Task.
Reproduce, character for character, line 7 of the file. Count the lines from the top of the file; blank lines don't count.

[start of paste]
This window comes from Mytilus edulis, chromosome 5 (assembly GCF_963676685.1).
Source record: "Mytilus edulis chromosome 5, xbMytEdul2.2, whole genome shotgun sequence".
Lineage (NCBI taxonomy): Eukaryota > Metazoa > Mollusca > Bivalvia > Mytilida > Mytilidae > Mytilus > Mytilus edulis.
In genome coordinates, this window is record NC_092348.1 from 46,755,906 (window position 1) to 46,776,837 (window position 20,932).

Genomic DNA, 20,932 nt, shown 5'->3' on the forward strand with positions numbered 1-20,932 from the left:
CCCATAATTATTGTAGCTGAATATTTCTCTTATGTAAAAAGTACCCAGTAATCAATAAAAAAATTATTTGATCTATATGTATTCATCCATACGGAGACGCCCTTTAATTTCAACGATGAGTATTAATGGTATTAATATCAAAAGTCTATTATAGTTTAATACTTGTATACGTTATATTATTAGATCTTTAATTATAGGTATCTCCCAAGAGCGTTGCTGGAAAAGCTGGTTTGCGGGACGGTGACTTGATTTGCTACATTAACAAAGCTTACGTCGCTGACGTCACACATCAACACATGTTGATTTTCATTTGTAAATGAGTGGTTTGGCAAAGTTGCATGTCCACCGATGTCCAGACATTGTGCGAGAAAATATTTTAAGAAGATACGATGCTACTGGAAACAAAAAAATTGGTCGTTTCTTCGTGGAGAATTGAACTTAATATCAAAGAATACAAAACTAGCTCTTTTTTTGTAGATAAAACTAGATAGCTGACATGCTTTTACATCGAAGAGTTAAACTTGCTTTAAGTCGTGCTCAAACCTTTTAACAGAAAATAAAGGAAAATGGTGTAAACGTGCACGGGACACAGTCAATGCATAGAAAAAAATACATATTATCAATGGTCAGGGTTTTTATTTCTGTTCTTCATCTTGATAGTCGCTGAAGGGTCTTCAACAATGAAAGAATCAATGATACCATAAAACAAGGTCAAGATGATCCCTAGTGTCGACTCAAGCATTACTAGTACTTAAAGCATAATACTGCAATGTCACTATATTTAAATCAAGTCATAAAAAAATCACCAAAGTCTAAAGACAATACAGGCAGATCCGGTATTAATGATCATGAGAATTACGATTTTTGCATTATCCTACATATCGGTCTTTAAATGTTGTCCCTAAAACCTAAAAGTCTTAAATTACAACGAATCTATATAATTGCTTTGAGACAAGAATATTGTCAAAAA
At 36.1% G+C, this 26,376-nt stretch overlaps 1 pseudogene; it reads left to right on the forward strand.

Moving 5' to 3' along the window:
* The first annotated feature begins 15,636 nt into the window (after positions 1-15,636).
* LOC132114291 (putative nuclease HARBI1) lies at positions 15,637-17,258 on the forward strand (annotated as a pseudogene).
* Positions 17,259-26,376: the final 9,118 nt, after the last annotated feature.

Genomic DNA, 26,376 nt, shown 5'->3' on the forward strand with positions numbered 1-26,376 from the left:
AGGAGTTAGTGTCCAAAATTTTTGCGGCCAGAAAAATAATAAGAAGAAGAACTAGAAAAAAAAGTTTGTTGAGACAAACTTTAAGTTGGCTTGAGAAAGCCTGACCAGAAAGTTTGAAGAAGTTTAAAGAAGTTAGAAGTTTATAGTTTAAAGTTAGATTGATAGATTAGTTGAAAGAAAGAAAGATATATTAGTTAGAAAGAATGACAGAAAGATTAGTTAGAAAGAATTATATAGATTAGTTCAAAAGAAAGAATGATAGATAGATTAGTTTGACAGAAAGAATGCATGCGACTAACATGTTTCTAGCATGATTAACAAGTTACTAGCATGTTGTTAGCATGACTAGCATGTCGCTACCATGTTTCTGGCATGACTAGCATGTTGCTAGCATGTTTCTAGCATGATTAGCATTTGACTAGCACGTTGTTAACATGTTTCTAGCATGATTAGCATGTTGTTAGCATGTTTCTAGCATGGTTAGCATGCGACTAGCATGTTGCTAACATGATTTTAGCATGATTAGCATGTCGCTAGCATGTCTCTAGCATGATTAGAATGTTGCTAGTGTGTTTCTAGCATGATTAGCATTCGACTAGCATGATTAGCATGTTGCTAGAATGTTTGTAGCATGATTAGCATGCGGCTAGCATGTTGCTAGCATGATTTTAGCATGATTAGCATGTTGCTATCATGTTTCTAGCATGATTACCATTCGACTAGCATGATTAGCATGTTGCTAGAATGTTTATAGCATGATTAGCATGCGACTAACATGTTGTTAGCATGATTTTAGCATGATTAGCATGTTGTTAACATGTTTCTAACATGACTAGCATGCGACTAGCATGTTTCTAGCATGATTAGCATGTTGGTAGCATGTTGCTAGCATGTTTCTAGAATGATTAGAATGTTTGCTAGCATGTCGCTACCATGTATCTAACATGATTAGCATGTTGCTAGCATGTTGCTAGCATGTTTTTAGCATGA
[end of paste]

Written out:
At 36.1% G+C, this 26,376-nt stretch overlaps 1 pseudogene; it reads left to right on the forward strand.